Those who have dealt with Anderson up close regard him as a shrewd lawyer on top of his game in any negotiation. Mark McClain, a veteran Northwest pilot and union leader, dealt with Anderson for a decade in Minnesota. Anderson, McClain said, is disarmingly easy-going, a demeanor that has its benefits when the talking gets tough.
“I won’t say he’ll smoke one by you intentionally, but you better know what you’re doing if you negotiate with him,” McClain said in an interview just after Anderson took the Delta job. “He’s all business beneath that affable exterior. He’ll do what’s necessary.”
Anderson is not talking publicly about a potential merger. Last week, he prefaced an earnings conference call with Wall Street analysts by warning that he would not discuss potential deals.
He has been absent from community meetings and award ceremonies such as the recent “Salute to Greatness” Martin Luther King Jr. commemoration dinner, where Anderson was scheduled to pick up an award for Delta.
His silence, however, hasn’t stopped the financial press, politicians and business leaders from weighing in. A man who shuns publicity, Anderson is fast becoming one of the most talked-about airline CEOs in recent memory.
Anderson and his wife, Susan, have bought a house in Atlanta’s Garden Hills neighborhood, where they live with an aging Labrador retriever named Cooper. Their two children attend college out of state. The Andersons have not sold the family’s home in Minneapolis — perhaps more a sign of a soft real estate market than reluctance to break old ties.
He is an avid reader who recently polished off Taylor Branch’s “Parting the Waters,” a history of the civil rights movement. He and his wife recently took a self-directed tour of the King Center near downtown Atlanta, after breakfast at The Flying Biscuit Café. The couple like to bike and take walks around their tree-lined neighborhood, and Anderson occasionally enjoys preparing Italian dishes from scratch, something he has said brings back memories of his grandmother, an Italian immigrant.
To some in Atlanta’s business community, Anderson, a native Texan who has spent much of his working life in Minnesota, is an outsider. He was brought in by Delta’s 10-member board, most of whom were chosen by creditors whose goal is to maximize the carrier’s profits and stock price.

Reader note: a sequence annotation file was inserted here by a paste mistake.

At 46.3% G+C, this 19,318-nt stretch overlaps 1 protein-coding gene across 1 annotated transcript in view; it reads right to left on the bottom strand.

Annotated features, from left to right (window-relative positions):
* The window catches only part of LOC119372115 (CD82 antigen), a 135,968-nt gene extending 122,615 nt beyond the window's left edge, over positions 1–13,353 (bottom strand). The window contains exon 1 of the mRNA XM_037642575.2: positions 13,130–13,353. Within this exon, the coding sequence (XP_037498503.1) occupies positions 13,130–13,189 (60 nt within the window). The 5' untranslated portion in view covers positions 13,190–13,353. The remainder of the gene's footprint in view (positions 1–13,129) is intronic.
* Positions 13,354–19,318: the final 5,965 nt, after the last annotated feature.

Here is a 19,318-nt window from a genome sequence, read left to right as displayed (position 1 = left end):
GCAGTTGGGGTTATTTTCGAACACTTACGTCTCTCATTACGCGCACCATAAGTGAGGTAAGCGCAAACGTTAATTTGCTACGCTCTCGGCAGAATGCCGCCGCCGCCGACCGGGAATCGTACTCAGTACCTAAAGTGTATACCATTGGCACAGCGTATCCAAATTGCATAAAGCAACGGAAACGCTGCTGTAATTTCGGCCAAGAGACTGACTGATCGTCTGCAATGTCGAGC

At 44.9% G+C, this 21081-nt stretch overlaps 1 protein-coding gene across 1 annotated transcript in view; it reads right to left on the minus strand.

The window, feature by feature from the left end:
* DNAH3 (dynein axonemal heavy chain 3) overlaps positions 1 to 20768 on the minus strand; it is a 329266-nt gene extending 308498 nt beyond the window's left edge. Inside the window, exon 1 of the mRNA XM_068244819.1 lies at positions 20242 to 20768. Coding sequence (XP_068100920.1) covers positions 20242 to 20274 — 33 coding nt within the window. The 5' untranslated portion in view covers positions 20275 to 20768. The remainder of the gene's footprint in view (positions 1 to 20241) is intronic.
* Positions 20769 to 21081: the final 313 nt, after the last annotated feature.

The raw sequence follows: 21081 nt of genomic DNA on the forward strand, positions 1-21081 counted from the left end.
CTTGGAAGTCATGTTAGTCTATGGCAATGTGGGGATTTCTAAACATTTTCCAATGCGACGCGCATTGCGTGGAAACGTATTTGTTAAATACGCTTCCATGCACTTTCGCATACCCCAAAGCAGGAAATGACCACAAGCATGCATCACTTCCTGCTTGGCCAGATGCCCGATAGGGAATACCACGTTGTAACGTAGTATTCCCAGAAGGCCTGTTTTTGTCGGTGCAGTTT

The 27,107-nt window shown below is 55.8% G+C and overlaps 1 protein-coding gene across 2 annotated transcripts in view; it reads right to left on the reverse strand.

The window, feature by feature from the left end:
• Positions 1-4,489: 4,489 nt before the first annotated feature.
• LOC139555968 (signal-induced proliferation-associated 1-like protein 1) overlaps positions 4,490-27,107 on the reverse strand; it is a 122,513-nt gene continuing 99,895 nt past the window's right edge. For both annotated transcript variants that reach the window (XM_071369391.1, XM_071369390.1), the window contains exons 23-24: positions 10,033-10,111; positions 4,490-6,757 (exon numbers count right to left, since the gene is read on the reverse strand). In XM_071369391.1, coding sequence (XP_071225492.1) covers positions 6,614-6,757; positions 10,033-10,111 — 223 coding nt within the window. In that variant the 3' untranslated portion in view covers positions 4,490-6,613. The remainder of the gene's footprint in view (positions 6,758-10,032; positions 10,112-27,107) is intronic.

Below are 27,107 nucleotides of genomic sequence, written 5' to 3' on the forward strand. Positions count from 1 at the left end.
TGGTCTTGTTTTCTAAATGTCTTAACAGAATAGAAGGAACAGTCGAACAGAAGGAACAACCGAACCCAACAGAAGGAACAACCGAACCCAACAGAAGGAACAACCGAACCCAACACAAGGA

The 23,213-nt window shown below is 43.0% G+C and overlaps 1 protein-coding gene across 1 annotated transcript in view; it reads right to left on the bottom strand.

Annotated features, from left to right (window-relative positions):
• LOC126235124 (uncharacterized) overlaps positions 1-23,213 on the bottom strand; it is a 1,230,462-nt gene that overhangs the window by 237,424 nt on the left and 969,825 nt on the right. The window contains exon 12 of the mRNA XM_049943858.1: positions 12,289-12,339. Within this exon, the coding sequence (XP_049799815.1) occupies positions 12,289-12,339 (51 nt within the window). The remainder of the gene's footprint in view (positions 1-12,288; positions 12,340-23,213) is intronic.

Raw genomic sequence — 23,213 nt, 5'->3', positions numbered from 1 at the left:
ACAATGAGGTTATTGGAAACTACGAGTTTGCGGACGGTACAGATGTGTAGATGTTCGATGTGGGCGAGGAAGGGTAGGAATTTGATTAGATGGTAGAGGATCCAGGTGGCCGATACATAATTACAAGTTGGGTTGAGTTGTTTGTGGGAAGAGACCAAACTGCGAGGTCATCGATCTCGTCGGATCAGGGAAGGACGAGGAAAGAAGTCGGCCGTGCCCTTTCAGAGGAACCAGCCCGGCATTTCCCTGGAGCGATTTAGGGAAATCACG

“There is a concern about the board being mostly made up of creditors and people who are not that familiar with our metro Atlanta market,” said Tom Bell, chairman and CEO of Cousins Properties. “But the board is going to do what’s in the best economic interest of themselves and shareholders. And we feel that Richard is in a position to demonstrate that a headquarters in Atlanta would be the best economic proposition for any combination that might occur.”
Anderson has gone to great lengths to assure key business and political leaders that he wants Delta to be the survivor of any merger and that he wants to retain the Atlanta headquarters. He publicly stated that to more than a dozen local power-brokers at Joel, a tony Atlanta eatery, just after he arrived in the city. He has also made the same promise to U.S. Sen. Johnny Isakson (R-Ga.) during two separate conversations.
Delta represents about 80 percent of the business at Hartsfield-Jackson International Airport, the nation’s busiest airport and the financial engine for much of the region. The airport provides a direct economic impact to the region of $23 billion, according to airport General Manager Ben DeCosta. Delta provides 25,000 jobs in Georgia, most of them in metro Atlanta.
A mega-airline based in Atlanta could super-size that impact.
“If we have a Northwest merger, hallelujah,” said Sam Williams, president of the Metro Atlanta Chamber of Commerce. “We get instant access to much of Asia, Japan, India and all of the growth that comes with that.”
Anderson, meanwhile, is beginning to look a lot like a deal-maker in an industry where deals are hard to hammer out and even harder to bring to reality as the new airline must figure out how to combine fleets, routes and computer systems. In the case of Northwest and Delta, airline leaders would have to merge a heavily unionized Northwest with Delta, where only the pilots and “flight supervisors” are unionized.
“In this business there will be consolidation at some point in the future,” Anderson said just after he took Delta’s reins. “The important thing for Delta is to be in control. You have to secure your own future. You will be very insecure in this business if someone else is in control of your future.”